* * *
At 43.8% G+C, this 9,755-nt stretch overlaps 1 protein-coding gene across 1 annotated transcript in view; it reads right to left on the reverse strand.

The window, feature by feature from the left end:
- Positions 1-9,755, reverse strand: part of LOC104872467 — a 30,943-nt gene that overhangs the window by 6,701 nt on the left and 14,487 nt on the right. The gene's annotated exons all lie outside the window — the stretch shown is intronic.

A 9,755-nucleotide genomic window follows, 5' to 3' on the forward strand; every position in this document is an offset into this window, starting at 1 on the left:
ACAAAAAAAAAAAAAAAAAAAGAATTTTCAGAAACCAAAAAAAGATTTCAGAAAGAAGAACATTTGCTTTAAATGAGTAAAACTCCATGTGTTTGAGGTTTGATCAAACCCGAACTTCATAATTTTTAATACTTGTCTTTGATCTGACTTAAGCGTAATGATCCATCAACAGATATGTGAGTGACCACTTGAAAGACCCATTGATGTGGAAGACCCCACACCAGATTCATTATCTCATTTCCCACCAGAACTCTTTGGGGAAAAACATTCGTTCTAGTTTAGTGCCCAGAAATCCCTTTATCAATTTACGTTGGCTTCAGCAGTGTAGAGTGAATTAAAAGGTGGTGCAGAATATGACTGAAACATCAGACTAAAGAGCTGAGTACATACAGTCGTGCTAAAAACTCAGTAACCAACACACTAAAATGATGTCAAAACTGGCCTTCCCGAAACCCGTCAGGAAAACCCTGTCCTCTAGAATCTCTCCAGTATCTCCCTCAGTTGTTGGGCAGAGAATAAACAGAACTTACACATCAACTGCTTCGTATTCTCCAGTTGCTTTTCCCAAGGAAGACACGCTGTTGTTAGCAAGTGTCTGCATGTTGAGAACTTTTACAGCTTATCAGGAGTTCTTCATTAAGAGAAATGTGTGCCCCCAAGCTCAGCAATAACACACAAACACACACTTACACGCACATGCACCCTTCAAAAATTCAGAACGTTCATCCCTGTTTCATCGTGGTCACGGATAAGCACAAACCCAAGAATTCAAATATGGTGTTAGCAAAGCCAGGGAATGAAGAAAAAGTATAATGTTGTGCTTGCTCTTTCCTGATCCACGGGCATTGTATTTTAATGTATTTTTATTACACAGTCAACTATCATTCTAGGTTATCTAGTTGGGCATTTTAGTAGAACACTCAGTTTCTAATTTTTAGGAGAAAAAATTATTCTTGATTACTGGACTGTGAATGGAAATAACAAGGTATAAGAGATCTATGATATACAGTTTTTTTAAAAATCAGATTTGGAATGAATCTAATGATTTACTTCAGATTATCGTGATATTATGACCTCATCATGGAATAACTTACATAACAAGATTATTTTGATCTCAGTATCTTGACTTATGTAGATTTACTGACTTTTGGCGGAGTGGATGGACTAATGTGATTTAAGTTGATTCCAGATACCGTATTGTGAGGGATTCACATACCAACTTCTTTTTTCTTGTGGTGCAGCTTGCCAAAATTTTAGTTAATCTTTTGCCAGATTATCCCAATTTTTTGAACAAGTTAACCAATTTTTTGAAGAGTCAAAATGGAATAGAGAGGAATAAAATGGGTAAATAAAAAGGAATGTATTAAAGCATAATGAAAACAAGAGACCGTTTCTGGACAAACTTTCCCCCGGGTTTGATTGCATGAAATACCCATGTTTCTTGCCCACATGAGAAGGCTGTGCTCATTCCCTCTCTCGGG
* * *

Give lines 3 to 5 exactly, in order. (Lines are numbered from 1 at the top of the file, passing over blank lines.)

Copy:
- Positions 1-9,755, reverse strand: part of LOC104872467 — a 30,943-nt gene that overhangs the window by 6,701 nt on the left and 14,487 nt on the right. The gene's annotated exons all lie outside the window — the stretch shown is intronic.

A 9,755-nucleotide genomic window follows, 5' to 3' on the forward strand; every position in this document is an offset into this window, starting at 1 on the left:
ACAAAAAAAAAAAAAAAAAAAGAATTTTCAGAAACCAAAAAAAGATTTCAGAAAGAAGAACATTTGCTTTAAATGAGTAAAACTCCATGTGTTTGAGGTTTGATCAAACCCGAACTTCATAATTTTTAATACTTGTCTTTGATCTGACTTAAGCGTAATGATCCATCAACAGATATGTGAGTGACCACTTGAAAGACCCATTGATGTGGAAGACCCCACACCAGATTCATTATCTCATTTCCCACCAGAACTCTTTGGGGAAAAACATTCGTTCTAGTTTAGTGCCCAGAAATCCCTTTATCAATTTACGTTGGCTTCAGCAGTGTAGAGTGAATTAAAAGGTGGTGCAGAATATGACTGAAACATCAGACTAAAGAGCTGAGTACATACAGTCGTGCTAAAAACTCAGTAACCAACACACTAAAATGATGTCAAAACTGGCCTTCCCGAAACCCGTCAGGAAAACCCTGTCCTCTAGAATCTCTCCAGTATCTCCCTCAGTTGTTGGGCAGAGAATAAACAGAACTTACACATCAACTGCTTCGTATTCTCCAGTTGCTTTTCCCAAGGAAGACACGCTGTTGTTAGCAAGTGTCTGCATGTTGAGAACTTTTACAGCTTATCAGGAGTTCTTCATTAAGAGAAATGTGTGCCCCCAAGCTCAGCAATAACACACAAACACACACTTACACGCACATGCACCCTTCAAAAATTCAGAACGTTCATCCCTGTTTCATCGTGGTCACGGATAAGCACAAACCCAAGAATTCAAATATGGTGTTAGCAAAGCCAGGGAATGAAGAAAAAGTATAATGTTGTGCTTGCTCTTTCCTGATCCACGGGCATTGTATTTTAATGTATTTTTATTACACAGTCAACTATCATTCTAGGTTATCTAGTTGGGCATTTTAGTAGAACACTCAGTTTCTAATTTTTAGGAGAAAAAATTATTCTTGATTACTGGACTGTGAATGGAAATAACAAGGTATAAGAGATCTATGATATACAGTTTTTTTAAAAATCAGATTTGGAATGAATCTAATGATTTACTTCAGATTATCGTGATATTATGACCTCATCATGGAATAACTTACATAACAAGATTATTTTGATCTCAGTATCTTGACTTATGTAGATTTACTGACTTTTGGCGGAGTGGATGGACTAATGTGATTTAAGTTGATTCCAGATACCGTATTGTGAGGGATTCACATACCAACTTCTTTTTTCTTGTGGTGCAGCTTGCCAAAATTTTAGTTAATCTTTTGCCAGATTATCCCAATTTTTTGAACAAGTTAACCAATTTTTTGAAGAGTCAAAATGGAATAGAGAGGAATAAAATGGGTAAATAAAAAGGAATGTATTAAAGCATAATGAAAACAAGAGACCGTTTCTGGACAAACTTTCCCCCGGGTTTGATTGCATGAAATACCCATGTTTCTTGCCCACATGAGAAGGCTGTGCTCATTCCCTCTCTCGGG